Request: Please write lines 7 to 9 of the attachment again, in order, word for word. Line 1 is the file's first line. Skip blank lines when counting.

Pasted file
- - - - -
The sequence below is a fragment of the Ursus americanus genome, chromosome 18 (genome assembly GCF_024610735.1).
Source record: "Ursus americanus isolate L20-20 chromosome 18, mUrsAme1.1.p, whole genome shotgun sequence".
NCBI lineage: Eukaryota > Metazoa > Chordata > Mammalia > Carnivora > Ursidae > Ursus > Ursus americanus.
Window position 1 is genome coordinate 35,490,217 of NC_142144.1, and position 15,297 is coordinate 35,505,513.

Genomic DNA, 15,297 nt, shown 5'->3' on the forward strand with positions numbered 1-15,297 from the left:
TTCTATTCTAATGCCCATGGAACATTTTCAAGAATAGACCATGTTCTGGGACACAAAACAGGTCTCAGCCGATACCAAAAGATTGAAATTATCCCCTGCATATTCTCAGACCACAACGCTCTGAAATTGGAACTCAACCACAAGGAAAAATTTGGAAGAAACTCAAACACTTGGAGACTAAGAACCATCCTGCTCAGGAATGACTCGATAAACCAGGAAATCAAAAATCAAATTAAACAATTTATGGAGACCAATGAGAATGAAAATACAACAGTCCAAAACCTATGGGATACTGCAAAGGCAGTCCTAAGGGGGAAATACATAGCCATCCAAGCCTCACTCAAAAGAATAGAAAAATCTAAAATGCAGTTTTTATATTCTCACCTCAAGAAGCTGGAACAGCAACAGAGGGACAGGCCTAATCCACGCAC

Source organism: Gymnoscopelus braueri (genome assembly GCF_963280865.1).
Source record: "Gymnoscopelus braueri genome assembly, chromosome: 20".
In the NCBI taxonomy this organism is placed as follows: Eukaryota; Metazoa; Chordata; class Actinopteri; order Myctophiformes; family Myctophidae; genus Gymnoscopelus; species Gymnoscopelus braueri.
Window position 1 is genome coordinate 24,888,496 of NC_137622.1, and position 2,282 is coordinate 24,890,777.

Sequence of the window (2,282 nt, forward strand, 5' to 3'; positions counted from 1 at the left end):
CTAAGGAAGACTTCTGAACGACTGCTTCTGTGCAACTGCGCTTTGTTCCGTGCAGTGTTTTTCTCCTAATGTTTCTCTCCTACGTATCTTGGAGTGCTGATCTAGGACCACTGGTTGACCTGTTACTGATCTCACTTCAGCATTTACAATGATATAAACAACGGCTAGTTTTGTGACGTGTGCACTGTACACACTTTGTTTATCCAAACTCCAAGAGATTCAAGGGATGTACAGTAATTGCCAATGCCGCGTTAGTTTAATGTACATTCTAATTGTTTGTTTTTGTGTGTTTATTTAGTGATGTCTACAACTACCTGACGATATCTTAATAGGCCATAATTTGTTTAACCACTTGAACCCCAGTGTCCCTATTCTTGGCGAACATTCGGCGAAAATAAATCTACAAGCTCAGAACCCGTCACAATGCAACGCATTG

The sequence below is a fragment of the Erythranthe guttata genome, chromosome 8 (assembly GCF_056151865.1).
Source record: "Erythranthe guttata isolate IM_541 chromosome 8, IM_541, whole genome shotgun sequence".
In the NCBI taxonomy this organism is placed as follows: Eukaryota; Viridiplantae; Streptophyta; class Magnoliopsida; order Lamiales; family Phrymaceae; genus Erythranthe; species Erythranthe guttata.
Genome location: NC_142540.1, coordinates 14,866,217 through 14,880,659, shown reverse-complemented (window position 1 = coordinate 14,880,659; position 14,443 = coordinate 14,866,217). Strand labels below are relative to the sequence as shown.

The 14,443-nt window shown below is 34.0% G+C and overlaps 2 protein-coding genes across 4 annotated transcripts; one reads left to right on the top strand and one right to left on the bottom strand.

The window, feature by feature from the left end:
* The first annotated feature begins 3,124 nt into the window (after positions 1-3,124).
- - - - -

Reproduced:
Source organism: Gymnoscopelus braueri (genome assembly GCF_963280865.1).
Source record: "Gymnoscopelus braueri genome assembly, chromosome: 20".
In the NCBI taxonomy this organism is placed as follows: Eukaryota; Metazoa; Chordata; class Actinopteri; order Myctophiformes; family Myctophidae; genus Gymnoscopelus; species Gymnoscopelus braueri.